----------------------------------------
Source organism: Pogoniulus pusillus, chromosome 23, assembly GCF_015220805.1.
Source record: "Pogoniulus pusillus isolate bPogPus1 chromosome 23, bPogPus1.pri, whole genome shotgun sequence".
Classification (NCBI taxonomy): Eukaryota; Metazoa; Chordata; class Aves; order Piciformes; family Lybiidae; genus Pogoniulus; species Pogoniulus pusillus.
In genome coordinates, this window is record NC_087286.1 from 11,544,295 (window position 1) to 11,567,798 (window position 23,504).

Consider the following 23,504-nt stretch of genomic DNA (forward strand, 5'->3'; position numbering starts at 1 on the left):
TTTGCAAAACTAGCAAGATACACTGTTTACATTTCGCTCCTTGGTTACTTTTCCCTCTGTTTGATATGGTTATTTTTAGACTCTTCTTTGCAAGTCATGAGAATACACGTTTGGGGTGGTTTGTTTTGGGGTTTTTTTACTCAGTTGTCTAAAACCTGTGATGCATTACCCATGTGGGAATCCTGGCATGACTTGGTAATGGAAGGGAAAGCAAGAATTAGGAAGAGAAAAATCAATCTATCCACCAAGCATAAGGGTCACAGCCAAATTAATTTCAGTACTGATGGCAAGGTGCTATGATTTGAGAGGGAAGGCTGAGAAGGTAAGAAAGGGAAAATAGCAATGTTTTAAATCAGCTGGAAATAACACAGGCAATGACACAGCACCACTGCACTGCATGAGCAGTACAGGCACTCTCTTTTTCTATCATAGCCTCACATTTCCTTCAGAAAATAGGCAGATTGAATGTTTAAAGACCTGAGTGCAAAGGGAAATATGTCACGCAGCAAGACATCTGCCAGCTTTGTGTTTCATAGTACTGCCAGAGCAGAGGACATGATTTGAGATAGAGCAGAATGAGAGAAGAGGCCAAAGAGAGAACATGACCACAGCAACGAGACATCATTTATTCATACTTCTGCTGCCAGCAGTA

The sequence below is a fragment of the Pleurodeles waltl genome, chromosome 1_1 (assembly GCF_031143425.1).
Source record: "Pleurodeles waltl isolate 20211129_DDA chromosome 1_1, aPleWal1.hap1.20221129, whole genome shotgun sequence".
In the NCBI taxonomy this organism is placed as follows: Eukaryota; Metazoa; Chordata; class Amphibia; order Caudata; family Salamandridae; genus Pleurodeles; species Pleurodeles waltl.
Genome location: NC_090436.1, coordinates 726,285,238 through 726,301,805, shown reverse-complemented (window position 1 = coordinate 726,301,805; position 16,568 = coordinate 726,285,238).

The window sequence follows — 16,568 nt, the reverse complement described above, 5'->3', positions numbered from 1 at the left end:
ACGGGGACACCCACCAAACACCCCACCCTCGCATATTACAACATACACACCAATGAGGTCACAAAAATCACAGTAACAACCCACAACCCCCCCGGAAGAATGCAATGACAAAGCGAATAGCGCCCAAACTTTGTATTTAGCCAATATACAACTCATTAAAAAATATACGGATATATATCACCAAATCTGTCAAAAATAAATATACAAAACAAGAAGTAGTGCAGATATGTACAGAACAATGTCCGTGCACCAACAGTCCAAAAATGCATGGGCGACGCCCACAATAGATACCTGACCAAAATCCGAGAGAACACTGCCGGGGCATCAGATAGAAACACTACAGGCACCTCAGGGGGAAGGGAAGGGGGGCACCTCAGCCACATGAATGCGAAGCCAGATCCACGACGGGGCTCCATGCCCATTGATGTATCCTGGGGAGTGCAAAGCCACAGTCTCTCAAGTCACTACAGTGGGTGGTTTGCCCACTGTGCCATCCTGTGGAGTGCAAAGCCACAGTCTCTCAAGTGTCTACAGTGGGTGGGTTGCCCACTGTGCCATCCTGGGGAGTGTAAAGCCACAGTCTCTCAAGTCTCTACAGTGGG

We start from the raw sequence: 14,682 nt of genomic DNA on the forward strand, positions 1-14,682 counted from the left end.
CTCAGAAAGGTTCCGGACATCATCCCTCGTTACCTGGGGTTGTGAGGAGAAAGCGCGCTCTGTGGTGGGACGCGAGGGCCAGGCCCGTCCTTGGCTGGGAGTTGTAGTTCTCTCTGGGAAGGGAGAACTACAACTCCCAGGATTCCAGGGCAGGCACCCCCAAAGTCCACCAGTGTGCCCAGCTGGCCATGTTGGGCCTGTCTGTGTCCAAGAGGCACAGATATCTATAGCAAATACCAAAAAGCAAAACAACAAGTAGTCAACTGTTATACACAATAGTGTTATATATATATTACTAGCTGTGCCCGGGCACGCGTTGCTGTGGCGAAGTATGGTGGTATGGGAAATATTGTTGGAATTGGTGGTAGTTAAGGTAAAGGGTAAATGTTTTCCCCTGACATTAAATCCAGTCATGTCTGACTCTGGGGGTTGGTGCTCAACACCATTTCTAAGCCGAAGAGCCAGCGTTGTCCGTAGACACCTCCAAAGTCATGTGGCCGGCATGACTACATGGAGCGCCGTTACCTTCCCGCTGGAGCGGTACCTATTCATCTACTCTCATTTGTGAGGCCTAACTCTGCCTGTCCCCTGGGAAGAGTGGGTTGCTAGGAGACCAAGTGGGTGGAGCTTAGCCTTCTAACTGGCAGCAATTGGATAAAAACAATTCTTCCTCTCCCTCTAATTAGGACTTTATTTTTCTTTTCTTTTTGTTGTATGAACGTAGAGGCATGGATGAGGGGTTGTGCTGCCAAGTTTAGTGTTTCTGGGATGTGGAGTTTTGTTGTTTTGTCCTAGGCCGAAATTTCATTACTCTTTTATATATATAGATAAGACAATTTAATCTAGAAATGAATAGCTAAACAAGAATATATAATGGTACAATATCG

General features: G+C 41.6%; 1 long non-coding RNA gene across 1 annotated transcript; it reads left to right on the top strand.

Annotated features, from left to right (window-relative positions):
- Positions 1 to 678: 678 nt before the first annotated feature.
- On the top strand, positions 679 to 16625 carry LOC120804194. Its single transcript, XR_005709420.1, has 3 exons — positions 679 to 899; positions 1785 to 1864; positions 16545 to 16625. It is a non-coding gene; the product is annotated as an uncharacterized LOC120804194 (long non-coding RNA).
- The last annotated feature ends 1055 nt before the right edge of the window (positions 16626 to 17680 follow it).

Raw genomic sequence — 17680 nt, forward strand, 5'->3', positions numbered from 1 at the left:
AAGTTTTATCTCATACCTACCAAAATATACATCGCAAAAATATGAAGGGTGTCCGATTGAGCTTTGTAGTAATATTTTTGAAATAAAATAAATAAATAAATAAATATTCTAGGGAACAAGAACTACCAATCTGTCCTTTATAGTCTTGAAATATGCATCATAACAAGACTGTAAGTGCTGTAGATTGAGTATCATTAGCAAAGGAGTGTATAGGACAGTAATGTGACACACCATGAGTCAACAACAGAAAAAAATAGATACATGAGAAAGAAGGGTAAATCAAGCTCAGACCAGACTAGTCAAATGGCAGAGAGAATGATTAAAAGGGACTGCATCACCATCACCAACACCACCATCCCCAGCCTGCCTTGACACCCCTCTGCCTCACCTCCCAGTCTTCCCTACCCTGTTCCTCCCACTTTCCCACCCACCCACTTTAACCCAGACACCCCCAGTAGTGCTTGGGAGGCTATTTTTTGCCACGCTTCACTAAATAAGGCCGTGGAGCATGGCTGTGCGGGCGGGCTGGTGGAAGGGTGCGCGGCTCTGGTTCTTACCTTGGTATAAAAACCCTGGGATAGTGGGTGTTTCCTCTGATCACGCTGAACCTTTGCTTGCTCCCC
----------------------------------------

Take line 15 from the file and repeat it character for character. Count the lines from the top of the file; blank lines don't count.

General features: G+C 41.6%; 1 long non-coding RNA gene across 1 annotated transcript; it reads left to right on the top strand.